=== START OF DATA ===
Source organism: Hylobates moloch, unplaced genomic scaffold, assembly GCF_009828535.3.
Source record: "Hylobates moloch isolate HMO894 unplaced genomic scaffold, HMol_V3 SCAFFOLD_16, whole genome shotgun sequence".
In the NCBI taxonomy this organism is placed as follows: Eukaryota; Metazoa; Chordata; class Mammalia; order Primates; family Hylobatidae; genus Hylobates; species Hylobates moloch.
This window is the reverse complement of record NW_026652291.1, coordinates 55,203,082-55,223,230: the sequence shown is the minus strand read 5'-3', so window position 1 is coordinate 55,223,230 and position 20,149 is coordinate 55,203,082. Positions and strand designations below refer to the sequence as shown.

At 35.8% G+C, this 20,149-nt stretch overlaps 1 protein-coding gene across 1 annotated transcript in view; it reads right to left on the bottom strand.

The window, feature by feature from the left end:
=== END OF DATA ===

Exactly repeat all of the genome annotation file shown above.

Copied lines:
Source organism: Hylobates moloch, unplaced genomic scaffold, assembly GCF_009828535.3.
Source record: "Hylobates moloch isolate HMO894 unplaced genomic scaffold, HMol_V3 SCAFFOLD_16, whole genome shotgun sequence".
In the NCBI taxonomy this organism is placed as follows: Eukaryota; Metazoa; Chordata; class Mammalia; order Primates; family Hylobatidae; genus Hylobates; species Hylobates moloch.
This window is the reverse complement of record NW_026652291.1, coordinates 55,203,082-55,223,230: the sequence shown is the minus strand read 5'-3', so window position 1 is coordinate 55,223,230 and position 20,149 is coordinate 55,203,082. Positions and strand designations below refer to the sequence as shown.

At 35.8% G+C, this 20,149-nt stretch overlaps 1 protein-coding gene across 1 annotated transcript in view; it reads right to left on the bottom strand.

The window, feature by feature from the left end: